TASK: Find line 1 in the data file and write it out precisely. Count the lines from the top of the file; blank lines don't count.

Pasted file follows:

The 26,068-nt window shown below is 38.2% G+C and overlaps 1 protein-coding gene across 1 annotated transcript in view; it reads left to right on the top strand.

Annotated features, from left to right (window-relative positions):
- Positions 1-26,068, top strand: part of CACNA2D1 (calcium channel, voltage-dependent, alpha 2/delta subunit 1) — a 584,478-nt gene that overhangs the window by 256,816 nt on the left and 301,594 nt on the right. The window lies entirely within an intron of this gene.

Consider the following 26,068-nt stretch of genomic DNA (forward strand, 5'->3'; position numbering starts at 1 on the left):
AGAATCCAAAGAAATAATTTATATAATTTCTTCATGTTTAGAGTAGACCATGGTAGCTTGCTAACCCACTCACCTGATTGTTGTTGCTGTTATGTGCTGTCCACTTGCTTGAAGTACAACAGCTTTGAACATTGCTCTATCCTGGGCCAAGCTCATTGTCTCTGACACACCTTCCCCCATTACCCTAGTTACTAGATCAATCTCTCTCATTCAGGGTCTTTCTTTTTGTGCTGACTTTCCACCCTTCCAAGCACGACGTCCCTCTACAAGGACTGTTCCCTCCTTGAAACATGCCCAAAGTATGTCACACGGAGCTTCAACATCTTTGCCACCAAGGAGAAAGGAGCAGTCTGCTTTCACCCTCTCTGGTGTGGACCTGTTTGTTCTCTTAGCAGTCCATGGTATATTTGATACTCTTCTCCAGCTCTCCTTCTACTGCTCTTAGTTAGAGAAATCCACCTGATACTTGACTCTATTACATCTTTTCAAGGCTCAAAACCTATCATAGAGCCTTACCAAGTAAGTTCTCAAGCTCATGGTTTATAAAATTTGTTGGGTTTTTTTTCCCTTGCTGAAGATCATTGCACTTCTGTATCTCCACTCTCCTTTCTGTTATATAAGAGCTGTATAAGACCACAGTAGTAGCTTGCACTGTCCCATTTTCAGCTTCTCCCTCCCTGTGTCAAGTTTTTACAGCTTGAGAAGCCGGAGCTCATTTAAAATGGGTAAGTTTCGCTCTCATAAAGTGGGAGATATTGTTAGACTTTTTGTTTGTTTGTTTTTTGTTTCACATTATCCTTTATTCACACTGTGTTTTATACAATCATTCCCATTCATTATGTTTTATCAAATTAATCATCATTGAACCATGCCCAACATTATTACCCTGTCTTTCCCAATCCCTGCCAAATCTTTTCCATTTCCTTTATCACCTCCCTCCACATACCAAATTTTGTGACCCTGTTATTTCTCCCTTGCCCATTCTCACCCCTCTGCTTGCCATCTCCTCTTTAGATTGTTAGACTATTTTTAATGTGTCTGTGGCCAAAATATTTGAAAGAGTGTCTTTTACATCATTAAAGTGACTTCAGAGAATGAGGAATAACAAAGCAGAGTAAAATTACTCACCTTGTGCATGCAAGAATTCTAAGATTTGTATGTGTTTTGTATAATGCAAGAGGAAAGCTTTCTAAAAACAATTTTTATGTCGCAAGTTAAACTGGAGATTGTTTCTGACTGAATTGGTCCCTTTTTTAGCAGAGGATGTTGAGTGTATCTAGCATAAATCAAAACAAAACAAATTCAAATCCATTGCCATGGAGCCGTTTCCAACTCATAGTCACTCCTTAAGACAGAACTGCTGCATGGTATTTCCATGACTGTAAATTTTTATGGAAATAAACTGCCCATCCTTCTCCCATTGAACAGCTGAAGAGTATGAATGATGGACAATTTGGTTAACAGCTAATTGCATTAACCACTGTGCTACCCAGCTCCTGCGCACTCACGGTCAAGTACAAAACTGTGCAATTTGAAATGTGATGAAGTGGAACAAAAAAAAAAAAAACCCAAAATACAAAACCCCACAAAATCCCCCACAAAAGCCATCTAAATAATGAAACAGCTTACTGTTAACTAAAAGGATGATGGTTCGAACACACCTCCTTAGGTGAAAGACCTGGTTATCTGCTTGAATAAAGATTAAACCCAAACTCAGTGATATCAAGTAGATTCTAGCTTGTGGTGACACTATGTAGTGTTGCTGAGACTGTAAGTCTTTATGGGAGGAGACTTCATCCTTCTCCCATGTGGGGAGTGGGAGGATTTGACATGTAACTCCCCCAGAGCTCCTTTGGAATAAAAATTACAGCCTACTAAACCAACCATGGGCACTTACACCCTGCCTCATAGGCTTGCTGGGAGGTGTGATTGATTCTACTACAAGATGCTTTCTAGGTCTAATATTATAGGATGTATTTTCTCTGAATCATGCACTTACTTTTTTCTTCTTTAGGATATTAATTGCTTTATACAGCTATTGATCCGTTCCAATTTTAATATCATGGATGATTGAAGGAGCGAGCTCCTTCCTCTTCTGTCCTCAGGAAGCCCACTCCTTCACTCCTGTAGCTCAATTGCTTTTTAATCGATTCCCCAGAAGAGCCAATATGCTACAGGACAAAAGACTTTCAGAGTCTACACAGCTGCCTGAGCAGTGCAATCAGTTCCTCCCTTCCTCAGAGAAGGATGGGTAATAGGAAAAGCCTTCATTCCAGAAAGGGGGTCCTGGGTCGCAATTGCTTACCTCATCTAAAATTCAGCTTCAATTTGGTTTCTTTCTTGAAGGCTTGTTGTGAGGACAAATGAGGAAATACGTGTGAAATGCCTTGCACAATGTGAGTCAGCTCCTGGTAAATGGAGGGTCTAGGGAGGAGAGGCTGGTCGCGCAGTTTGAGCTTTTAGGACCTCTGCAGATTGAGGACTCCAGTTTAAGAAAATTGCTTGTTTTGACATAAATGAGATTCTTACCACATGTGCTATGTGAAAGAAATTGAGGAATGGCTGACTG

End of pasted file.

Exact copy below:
The 26,068-nt window shown below is 38.2% G+C and overlaps 1 protein-coding gene across 1 annotated transcript in view; it reads left to right on the top strand.